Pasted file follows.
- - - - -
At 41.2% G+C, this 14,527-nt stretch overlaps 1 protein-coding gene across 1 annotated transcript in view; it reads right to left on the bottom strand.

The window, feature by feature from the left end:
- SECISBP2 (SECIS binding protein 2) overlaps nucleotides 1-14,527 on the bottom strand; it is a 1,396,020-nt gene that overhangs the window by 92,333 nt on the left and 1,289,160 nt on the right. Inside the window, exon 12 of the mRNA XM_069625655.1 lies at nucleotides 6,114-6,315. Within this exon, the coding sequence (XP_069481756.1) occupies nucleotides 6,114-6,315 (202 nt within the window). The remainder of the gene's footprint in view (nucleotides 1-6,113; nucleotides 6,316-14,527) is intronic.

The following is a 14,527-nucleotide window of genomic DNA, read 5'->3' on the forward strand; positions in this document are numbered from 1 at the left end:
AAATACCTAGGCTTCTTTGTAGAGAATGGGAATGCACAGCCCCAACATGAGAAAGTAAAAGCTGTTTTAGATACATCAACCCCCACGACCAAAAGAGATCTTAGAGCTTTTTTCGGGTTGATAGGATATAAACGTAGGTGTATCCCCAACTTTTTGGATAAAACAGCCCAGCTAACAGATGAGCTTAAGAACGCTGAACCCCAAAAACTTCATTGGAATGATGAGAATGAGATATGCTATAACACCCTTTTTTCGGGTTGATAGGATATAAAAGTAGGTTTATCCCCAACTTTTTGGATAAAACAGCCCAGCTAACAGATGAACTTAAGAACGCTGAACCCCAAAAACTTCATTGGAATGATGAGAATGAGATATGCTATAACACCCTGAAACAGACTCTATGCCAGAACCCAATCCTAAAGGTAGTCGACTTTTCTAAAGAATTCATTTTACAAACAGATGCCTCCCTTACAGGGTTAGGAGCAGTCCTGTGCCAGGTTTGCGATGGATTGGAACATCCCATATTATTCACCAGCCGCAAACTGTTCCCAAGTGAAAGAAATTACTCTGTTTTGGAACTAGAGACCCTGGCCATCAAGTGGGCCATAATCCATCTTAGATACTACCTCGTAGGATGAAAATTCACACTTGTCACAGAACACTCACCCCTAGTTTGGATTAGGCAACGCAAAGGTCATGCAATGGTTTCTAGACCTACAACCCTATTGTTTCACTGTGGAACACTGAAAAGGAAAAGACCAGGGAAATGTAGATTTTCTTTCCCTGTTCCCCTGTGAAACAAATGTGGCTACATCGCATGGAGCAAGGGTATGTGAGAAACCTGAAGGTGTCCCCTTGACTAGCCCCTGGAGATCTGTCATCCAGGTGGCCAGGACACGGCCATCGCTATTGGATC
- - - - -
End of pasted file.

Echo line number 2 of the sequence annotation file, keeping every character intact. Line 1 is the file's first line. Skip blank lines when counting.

The window, feature by feature from the left end: